Attached the files needed.
You'll need to do five things to satisfy this project's requirements:
1- Rewrite the given ArrayList class as a class template ArrayList<T>. It should take a single type parameter that specifies what kind of elements are stored in the array-based
list (e.g., an ArrayList<int> has integer elements, while an ArrayList<std::string> contains strings instead). Your new ArrayList<T> class template should completely replace the existing class (i.e., only turn in an ArrayList<T> class template, and do not change its name to something else), and it must be written in a file named [url removed, login to view] (i.e., replacing the files that were provided).
2- Rewrite the at() member functions so that they throw an exception when an out-of-bounds index is passed to them (e.g., someone asks for the element at index 5 when the ArrayList contains only 3 elements). Write a new class to represent this exception, though it doesn't need to contain any member variables or member functions.
3- Rewrite any other member functions so that the ArrayList is left in a valid state and memory does not leak if exceptions are thrown. (The most important one to pay attention to is the exception std::bad_alloc, which is thrown by the new operator when there is not enough memory to allocate what's been asked for.) Note that this doesn't mean the member functions shouldn't throw exceptions; it just means that when they do, the ArrayList is in a valid state and memory isn't leaked.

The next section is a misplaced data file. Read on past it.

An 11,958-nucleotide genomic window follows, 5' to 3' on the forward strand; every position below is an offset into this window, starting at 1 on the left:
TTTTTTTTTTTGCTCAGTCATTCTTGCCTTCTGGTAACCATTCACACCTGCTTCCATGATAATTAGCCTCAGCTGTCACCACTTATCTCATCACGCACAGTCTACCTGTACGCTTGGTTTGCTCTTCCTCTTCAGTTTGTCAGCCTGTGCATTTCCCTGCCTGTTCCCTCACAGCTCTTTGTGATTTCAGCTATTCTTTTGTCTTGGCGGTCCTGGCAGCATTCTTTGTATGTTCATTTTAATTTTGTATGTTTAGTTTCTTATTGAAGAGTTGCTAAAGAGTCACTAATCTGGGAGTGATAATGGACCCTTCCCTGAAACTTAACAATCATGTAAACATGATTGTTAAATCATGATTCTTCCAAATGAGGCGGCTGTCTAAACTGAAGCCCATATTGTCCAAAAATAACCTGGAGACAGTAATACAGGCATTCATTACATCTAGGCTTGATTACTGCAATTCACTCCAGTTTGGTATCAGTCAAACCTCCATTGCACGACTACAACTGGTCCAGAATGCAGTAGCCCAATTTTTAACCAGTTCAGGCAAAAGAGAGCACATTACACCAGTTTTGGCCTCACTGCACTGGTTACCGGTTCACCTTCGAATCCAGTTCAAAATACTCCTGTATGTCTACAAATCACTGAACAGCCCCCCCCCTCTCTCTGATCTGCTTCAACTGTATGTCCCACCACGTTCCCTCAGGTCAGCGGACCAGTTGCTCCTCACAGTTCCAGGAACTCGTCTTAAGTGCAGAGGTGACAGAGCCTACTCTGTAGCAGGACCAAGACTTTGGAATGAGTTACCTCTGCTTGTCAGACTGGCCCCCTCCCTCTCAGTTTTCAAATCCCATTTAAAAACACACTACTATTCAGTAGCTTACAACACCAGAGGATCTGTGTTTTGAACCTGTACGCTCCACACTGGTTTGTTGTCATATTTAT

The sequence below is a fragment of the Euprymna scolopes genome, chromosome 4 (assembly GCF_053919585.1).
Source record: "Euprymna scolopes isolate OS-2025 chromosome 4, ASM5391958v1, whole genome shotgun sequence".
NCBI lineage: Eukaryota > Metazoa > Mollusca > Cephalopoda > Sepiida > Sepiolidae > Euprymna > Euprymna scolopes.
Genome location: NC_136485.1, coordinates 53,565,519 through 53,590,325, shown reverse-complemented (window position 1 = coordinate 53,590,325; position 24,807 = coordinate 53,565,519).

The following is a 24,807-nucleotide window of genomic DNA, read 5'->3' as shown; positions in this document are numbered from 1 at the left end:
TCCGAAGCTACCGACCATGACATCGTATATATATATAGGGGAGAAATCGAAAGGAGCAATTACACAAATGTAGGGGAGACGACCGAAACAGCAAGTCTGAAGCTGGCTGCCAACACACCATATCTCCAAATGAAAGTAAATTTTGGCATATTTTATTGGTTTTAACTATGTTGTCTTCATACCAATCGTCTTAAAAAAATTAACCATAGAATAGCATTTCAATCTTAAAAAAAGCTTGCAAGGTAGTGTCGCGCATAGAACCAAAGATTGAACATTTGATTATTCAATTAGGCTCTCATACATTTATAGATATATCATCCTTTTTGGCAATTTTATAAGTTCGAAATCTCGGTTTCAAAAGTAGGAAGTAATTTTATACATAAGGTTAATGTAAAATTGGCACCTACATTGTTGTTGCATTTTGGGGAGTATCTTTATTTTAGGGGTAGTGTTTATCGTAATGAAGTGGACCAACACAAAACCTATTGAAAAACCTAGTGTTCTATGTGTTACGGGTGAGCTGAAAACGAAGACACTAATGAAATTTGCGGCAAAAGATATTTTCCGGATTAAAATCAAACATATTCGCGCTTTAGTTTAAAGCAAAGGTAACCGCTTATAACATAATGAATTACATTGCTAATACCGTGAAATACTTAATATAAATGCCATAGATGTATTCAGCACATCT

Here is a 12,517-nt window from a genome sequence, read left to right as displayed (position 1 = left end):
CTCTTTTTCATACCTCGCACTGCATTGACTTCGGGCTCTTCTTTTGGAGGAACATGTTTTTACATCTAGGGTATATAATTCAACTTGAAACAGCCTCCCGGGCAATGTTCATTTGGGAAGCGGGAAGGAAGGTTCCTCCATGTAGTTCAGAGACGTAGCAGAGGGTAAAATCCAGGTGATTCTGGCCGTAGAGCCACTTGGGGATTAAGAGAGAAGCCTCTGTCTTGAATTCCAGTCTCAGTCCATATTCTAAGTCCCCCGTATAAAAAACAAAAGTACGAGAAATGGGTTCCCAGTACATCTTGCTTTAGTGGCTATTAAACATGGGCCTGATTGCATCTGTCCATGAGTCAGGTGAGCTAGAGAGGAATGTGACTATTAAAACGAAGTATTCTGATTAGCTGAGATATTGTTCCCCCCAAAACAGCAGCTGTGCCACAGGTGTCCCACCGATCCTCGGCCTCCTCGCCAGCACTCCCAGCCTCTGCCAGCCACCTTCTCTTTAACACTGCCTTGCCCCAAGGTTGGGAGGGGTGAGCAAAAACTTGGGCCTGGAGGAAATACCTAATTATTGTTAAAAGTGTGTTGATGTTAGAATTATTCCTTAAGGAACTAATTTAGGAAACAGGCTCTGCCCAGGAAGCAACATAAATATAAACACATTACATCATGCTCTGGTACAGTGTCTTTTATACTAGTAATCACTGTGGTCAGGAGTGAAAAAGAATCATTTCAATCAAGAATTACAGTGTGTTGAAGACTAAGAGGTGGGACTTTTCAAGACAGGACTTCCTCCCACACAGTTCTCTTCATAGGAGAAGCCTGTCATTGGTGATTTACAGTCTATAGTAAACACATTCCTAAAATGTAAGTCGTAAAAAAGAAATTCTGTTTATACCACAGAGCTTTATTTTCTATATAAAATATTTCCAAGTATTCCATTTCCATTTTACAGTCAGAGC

4- Write a short program — this project's app — that asks a user to type ten student IDs and names to the program's standard input (i.e., std::cin), one per line in the following format (i.e., the student ID as an integer, followed by a space, followed by the student's name):
123 Boo Thornton
4444 Joe D. Student
88 Alex Thornton
then prints the same data in a different format as follows:
Boo Thornton (ID#123)
Joe D. Student (ID#4444)
Alex Thornton (ID#88)
Use your ArrayList<T> class template to store the information while reading the input, then iterate through it to print the information back out. Feel free to assume that the input will be in the format specified; it doesn't matter what your program does if it isn't.
5- Using Google Test, write a suite of unit tests to verify that your newly-written ArrayList class template is complete and correct.
Compiling and running your project
Your ArrayList<T> implementation should be written in the core directory inside your project directory. The meager user interface can be written in a main() function in the app directory. Write your unit tests in the gtest directory, and feel free to write any experiments in the exp directory (experiments are not required).
When you're ready to compile it, change into the directory ~/projects/proj0 (if you're not already there) and issue the command ./build. (Note the dot and the slash in front of the word "build" — those are important! — and remember that you can tell that script what to build if you only want to build one thing, like app.) If compiling is successful, then issue the command ./run app to run your program, ./run gtest to run your unit tests, or ./run exp to run your experiments.
Also, if you want to check for misuse of memory, you can use the --memcheck option when you use the run script (e.g., ./run --memcheck app), which uses a tool called Valgrind to monitor memory usage.
How to solve the problem
Feel free to use the <iostream> and <string> headers in the C++ Standard Library, but don't use existing containers such as std::vector, since the goal here is to give your new ArrayList<T> class template a workout. Also, avoid smart pointers like std::unique_ptr or std::shared_ptr
13 freelancere byder i gennemsnit $32 på dette job
Hi, I am interested in your project and I would like to discuss. Relevant Skills and Experience C, C++, Linux, Programming, Proposed Milestones $29 USD - Open